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Trial and error is expensive

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POSTED: February 26, 2013 1:30 p.m.

Having a baby is costly in ways I did not foresee. Of course, I knew there would be added expenses in medical bills, childcare, diapers, formula and clothing. But I’m surprised at the amount of money my family wastes on things that don’t seem to be to my baby’s liking.
For example, we’re on our third sippy cup trial because the two cups I previously bought and presented to my daughter, time after time, ended up on the floor. Despite countless attempts on my part, Reese could not be persuaded to actually drink from the cups. With my help, she’d bring them to her mouth, tip them up once, wrench them from my hand and launch them across the room. Well, OK, maybe not across the room, but as far as her little arm could hurl them. I’d retrieve the cups and we’d try again … and again.
It struck me that perhaps she didn’t care for the organic apple juice/water mixture I’d been serving her, but I’m pretty sure she never even really got a good taste of it before relenting to the hurling/retrieving routine.
I’m hoping the third time will be a charm because I’d like to stop spending money on sippy cups. And while I’m at it, I’d also like to stop shelling out for organic produce that ends up in my dog’s mouth.
Reese is still eating mostly fruits and vegetables, and in order to diversify her diet and tastes, I try to make sure she has a wide variety to choose from; however, her preferences seem to vary quite a bit from meal to meal. One day, she loves cantaloupe. The kid can’t seem to get enough of it. While watching her gobble up hunk after hunk of the juicy orange fruit, I’ll make a mental note to cut up some more. The next day, after setting several slices on her highchair tray, I’ll watch in astonishment as she stares directly at me and, one by one, feeds the pieces of cantaloupe to our dog. She smiles as she does it.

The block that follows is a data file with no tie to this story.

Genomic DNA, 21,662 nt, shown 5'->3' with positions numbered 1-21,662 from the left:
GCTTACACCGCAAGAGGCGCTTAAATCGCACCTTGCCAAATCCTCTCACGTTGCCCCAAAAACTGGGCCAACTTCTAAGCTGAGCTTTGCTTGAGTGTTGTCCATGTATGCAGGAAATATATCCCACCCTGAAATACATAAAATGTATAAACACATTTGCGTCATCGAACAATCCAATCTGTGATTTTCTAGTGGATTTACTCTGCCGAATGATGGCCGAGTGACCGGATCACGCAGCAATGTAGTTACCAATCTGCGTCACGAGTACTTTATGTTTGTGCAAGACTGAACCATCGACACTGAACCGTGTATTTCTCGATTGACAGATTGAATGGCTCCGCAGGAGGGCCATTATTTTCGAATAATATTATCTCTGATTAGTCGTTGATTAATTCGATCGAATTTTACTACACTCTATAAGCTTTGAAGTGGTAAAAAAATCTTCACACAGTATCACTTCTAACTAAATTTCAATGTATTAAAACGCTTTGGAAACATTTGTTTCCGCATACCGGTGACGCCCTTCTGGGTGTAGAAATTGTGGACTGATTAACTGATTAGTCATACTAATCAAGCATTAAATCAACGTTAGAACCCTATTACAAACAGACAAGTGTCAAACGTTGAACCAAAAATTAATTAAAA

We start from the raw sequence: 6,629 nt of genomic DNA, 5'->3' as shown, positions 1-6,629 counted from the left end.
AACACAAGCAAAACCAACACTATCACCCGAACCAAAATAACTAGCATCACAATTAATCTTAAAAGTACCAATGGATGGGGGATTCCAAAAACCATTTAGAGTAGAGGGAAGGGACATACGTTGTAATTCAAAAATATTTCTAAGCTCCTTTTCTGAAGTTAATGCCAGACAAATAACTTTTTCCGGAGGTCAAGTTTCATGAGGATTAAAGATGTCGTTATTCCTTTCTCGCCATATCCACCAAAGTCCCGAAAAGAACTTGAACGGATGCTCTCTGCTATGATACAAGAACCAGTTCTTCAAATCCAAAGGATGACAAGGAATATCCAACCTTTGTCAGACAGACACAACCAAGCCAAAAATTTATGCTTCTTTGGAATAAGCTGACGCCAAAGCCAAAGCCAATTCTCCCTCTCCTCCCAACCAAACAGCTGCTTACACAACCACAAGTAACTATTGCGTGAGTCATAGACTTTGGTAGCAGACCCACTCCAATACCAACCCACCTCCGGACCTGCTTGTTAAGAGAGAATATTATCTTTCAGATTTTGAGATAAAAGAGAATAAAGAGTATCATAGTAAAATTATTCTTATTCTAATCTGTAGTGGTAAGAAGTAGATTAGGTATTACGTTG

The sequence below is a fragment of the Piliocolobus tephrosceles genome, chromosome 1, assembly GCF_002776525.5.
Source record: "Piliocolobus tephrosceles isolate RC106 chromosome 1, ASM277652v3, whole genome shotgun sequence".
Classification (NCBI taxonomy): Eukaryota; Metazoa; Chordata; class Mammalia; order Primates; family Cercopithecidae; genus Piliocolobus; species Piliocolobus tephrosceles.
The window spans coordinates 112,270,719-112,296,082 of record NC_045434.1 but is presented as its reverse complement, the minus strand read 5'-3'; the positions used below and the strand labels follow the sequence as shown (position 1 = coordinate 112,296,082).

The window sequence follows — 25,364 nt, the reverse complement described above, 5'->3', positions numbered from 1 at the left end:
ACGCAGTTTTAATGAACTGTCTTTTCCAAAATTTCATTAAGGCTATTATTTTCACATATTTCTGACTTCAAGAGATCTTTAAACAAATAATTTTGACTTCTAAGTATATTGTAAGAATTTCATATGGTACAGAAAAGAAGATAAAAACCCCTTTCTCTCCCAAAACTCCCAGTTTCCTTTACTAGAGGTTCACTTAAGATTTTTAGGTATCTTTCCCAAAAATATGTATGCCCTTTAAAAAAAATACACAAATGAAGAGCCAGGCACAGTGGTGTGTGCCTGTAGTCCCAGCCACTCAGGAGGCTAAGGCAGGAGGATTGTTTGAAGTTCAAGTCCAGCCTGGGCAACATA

The same goes for strawberries. On certain evenings, the whole bottom half of Reese’s face will be stained red following a juicy feast. The very next day, I can’t persuade her to eat a single berry. The white kitchen floor, however, looks very colorful when dotted with slices of crimson fruit. It’s frustrating — and messy — to say the least.
 Trial and error seems to be a bigger part of parenthood than I’d expected. I suppose these adventures with sippy cups and food are just preparing me for the big “experiments” I’ll face down the road — which disciplinary tactics work, which sports and activities Reese will try out and give up before settling on something she enjoys, which crowd she’ll choose to associate with in her school-aged years and so on. Getting some experience now with these hit-or-miss situations likely will benefit both of us sooner or later, though hopefully sooner.   

 

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